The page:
We did the same thing. Manufactured doublewide with corner zeroclearance fireplace. More for looks than anything heat wise. Took it out. Used exsisting hole but put in brand new chimney kit for manufactured homes from Duravent. Had it installed by a friend who does heating and cooling. We now have an Englander #30 with pedestal instead of legs (had to be that way) Our home is almost 80 feet long and it is still considered mobile...Next time we go camping we might just hook it up to the truck :)
 

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begreen

Mooderator
Staff member
Nov 18, 2005
83,601
South Puget Sound, WA
Would a chimney kit include all the things i need to complete this?
Maybe. Is there no attic? If not and the interior slope is the roof slope, then a cathedral ceiling support box will do the job. Will you be buying locally or online?
 

Hallibean6

New Member
Dec 8, 2014
40
Wisconsin
good question on the not so mobile mobile home, according to the mortgage company it can be un bolted, split in half and moved.

I have vaulted ceilings, from stove to tope of the existing chimney is almost 10 feet.

Would a chimney kit include all the things i need to complete this?
Chimney kit from Duravent included everything from the ceiling up. They have Basic kit and manufactured kit. We don't really have an attic. Space is only about 8 inches at the most.
 

John S

New Member
Sep 16, 2014
20
Southern Maine
Like Hallibean6 we had a very similar setup. In the end we removed everything and went with new pipe and chimney. And the Alderlea T4 which has been close to perfect. The install thread is https://www.hearth.com/talk/threads/new-stove-for-an-old-couple.132993/ A couple of the photos show how we hid the too large opening in the ceiling - just a piece of 1/4" plywood painted white. Really don't notice it at all.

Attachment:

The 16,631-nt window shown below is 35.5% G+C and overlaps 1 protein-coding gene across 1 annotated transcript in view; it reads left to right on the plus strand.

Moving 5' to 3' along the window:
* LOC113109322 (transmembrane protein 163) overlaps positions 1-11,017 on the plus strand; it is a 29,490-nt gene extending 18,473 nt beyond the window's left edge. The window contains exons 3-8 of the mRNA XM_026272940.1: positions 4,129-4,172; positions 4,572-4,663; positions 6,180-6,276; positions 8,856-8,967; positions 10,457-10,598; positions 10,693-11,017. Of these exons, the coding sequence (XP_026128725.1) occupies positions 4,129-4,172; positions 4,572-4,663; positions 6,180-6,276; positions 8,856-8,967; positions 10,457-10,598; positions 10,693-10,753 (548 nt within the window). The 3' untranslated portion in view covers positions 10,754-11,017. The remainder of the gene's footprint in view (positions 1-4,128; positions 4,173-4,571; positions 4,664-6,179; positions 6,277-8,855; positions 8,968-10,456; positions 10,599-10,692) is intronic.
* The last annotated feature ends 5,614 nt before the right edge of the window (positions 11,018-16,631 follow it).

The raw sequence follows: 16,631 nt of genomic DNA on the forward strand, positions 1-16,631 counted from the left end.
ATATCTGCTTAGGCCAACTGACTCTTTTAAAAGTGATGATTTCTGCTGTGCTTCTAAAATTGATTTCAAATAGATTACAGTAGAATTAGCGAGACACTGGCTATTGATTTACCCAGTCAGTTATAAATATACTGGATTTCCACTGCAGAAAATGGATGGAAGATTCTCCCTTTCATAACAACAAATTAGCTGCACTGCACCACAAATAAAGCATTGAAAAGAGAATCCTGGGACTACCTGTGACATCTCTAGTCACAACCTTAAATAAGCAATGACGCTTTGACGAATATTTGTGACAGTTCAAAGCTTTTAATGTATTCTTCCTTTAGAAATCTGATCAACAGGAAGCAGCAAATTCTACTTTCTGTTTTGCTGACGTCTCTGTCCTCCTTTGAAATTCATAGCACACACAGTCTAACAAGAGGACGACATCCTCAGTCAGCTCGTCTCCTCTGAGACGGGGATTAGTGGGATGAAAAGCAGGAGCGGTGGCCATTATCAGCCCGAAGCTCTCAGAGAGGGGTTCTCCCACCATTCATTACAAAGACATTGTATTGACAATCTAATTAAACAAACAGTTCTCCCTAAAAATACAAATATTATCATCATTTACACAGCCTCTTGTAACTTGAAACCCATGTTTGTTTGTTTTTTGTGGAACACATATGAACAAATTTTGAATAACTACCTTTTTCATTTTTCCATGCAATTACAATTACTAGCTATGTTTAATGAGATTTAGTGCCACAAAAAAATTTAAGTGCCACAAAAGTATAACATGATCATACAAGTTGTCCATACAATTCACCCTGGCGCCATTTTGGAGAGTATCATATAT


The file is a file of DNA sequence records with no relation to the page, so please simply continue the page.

codychap

New Member
Dec 29, 2014
5
NE Kansas
John S, great looking set up!

Im wondering if anybody can tell me, if i can use the basic chimney kit or the one specifically for mobile homes? Home depot carries the basic kit in stock and the mobile home one is online only and they are backorderd
 

Hallibean6

New Member
Dec 8, 2014
40
Wisconsin
awesome! thanks for sharing, how much of your home does the Englander 30 heat?
Home is just over 2100 sq ft. stove is at one end. This past Saturday it was about 76 in the family room (where it is) 72 in the living room and kitchen area and 66 in the bedroom which is the furthest from the stove. Felt good to feel the heat and not hear the furnace running :) Didn't have it burning real hot either. Just enuf to keep the creosote away and be comfortable.
 

codychap

New Member
Dec 29, 2014
5
NE Kansas
Awesome! I am looking forward to that myself, right now I consume Propane at an alarming rate to keep my home 62 degrees, needless to say, the wife is not happy
 

John S

New Member
Sep 16, 2014
20
Southern Maine
One thing to be aware of is your plumbing. At our place, where the well water enters the "basement" the previous owner built a Styrofoam box about 4x5' for the pressure tank, etc and then ran a small vent off the main heating duct. Then the water lines for the kitchen run right alongside the main duct. Works great as long as the propane furnace is running. For this year I've got 2 remote thermometers to monitor the temps. If the temp gets too low, first I'll run the furnace fan and if that isn't enough then the furnace. So far this year with the relatively warm temps we've had, it hasn't been a problem but I'm keeping on top of it.